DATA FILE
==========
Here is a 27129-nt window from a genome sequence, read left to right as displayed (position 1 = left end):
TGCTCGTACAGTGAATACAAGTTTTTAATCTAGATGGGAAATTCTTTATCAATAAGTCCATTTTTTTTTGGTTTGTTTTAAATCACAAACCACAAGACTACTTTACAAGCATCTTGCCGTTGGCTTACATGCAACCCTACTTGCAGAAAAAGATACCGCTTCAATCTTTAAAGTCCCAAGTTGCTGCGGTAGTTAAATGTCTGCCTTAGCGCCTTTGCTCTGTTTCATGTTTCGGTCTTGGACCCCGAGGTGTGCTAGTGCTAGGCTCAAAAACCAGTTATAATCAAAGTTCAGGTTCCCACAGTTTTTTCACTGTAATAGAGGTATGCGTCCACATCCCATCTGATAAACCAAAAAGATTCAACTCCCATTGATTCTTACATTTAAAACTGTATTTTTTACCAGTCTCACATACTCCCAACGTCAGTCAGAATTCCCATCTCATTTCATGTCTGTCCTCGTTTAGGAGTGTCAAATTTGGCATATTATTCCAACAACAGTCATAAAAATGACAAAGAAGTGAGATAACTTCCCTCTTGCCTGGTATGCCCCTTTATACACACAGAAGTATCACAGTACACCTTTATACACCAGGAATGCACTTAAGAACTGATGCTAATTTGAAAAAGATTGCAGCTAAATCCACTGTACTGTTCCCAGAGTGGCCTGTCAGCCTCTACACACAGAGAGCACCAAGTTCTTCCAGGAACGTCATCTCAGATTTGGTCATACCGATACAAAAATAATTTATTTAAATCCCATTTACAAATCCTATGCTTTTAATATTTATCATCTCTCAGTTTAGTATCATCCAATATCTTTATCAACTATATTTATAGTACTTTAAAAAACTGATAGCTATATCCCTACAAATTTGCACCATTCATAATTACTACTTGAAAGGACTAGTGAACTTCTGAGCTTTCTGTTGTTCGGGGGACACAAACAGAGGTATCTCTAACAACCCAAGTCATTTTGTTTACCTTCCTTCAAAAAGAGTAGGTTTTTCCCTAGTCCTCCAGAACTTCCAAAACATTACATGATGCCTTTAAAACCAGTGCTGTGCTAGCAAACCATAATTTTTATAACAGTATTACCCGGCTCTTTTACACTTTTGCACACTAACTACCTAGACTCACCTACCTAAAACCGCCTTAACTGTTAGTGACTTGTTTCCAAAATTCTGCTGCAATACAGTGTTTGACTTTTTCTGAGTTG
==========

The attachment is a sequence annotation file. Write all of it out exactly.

Here is a 27129-nt window from a genome sequence, read left to right as displayed (position 1 = left end):
TGCTCGTACAGTGAATACAAGTTTTTAATCTAGATGGGAAATTCTTTATCAATAAGTCCATTTTTTTTTGGTTTGTTTTAAATCACAAACCACAAGACTACTTTACAAGCATCTTGCCGTTGGCTTACATGCAACCCTACTTGCAGAAAAAGATACCGCTTCAATCTTTAAAGTCCCAAGTTGCTGCGGTAGTTAAATGTCTGCCTTAGCGCCTTTGCTCTGTTTCATGTTTCGGTCTTGGACCCCGAGGTGTGCTAGTGCTAGGCTCAAAAACCAGTTATAATCAAAGTTCAGGTTCCCACAGTTTTTTCACTGTAATAGAGGTATGCGTCCACATCCCATCTGATAAACCAAAAAGATTCAACTCCCATTGATTCTTACATTTAAAACTGTATTTTTTACCAGTCTCACATACTCCCAACGTCAGTCAGAATTCCCATCTCATTTCATGTCTGTCCTCGTTTAGGAGTGTCAAATTTGGCATATTATTCCAACAACAGTCATAAAAATGACAAAGAAGTGAGATAACTTCCCTCTTGCCTGGTATGCCCCTTTATACACACAGAAGTATCACAGTACACCTTTATACACCAGGAATGCACTTAAGAACTGATGCTAATTTGAAAAAGATTGCAGCTAAATCCACTGTACTGTTCCCAGAGTGGCCTGTCAGCCTCTACACACAGAGAGCACCAAGTTCTTCCAGGAACGTCATCTCAGATTTGGTCATACCGATACAAAAATAATTTATTTAAATCCCATTTACAAATCCTATGCTTTTAATATTTATCATCTCTCAGTTTAGTATCATCCAATATCTTTATCAACTATATTTATAGTACTTTAAAAAACTGATAGCTATATCCCTACAAATTTGCACCATTCATAATTACTACTTGAAAGGACTAGTGAACTTCTGAGCTTTCTGTTGTTCGGGGGACACAAACAGAGGTATCTCTAACAACCCAAGTCATTTTGTTTACCTTCCTTCAAAAAGAGTAGGTTTTTCCCTAGTCCTCCAGAACTTCCAAAACATTACATGATGCCTTTAAAACCAGTGCTGTGCTAGCAAACCATAATTTTTATAACAGTATTACCCGGCTCTTTTACACTTTTGCACACTAACTACCTAGACTCACCTACCTAAAACCGCCTTAACTGTTAGTGACTTGTTTCCAAAATTCTGCTGCAATACAGTGTTTGACTTTTTCTGAGTTG